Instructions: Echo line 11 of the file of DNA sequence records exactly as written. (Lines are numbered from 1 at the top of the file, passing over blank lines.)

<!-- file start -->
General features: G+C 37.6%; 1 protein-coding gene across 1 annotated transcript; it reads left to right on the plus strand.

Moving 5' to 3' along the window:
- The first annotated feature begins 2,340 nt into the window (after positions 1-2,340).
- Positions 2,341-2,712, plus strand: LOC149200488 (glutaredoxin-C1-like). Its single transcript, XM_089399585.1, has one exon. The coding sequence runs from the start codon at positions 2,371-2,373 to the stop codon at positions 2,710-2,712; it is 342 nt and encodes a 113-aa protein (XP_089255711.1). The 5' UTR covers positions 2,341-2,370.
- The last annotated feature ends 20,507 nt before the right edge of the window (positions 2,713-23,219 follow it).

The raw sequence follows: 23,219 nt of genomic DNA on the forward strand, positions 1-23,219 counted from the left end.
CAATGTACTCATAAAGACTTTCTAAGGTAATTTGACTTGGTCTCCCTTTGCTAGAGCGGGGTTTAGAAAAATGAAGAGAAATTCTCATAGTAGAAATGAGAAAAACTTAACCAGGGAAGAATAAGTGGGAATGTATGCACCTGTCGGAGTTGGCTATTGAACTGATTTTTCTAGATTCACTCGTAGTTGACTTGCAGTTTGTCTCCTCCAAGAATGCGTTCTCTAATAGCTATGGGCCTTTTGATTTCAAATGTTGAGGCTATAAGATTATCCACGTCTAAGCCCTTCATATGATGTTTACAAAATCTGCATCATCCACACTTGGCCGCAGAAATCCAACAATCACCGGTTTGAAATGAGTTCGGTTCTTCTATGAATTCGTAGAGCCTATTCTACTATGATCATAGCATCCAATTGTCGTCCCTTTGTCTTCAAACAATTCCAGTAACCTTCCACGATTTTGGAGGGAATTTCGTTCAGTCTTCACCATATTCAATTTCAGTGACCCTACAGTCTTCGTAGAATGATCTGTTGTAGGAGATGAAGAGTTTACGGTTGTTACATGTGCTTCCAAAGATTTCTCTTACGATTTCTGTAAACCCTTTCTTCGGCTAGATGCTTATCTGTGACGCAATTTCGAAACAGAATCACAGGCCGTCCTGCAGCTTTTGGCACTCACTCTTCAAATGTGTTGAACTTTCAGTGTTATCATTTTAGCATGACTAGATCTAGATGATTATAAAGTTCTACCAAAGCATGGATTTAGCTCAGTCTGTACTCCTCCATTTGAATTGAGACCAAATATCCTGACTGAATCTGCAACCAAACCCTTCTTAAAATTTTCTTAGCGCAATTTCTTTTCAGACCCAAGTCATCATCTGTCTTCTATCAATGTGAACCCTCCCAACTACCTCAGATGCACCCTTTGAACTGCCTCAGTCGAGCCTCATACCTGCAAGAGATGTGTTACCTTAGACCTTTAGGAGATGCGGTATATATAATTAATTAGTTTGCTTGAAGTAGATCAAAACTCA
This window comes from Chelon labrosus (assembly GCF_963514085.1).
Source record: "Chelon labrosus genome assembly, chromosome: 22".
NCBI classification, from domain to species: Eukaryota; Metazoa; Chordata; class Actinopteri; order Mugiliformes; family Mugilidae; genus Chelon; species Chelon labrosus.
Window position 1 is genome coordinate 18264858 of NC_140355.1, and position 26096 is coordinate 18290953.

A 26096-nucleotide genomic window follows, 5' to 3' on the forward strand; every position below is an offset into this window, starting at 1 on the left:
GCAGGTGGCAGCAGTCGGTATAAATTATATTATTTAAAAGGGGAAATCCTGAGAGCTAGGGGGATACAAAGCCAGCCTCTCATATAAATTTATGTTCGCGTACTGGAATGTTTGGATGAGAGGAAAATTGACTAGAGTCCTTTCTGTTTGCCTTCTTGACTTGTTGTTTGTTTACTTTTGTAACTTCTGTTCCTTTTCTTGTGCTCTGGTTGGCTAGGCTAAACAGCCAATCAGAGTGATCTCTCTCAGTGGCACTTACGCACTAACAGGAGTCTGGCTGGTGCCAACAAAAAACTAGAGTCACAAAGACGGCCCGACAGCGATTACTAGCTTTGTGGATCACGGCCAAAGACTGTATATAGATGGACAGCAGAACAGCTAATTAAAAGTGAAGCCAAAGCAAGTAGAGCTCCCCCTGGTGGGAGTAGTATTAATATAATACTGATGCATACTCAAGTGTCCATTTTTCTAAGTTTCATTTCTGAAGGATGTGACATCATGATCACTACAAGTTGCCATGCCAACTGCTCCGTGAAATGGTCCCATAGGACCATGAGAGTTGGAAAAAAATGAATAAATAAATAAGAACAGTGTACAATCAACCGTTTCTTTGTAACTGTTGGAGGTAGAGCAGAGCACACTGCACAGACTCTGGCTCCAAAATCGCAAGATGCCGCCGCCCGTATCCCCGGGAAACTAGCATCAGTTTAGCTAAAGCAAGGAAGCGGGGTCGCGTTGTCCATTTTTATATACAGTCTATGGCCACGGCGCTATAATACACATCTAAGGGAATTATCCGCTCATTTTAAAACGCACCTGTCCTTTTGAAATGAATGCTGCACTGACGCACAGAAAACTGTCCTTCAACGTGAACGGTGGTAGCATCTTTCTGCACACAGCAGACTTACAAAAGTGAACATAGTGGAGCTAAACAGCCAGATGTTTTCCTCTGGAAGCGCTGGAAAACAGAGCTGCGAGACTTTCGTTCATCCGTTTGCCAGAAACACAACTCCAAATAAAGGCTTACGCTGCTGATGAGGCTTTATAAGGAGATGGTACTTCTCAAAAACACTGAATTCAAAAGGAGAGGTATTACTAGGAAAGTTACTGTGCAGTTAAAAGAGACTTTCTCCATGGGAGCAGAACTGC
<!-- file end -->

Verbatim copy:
Window position 1 is genome coordinate 18264858 of NC_140355.1, and position 26096 is coordinate 18290953.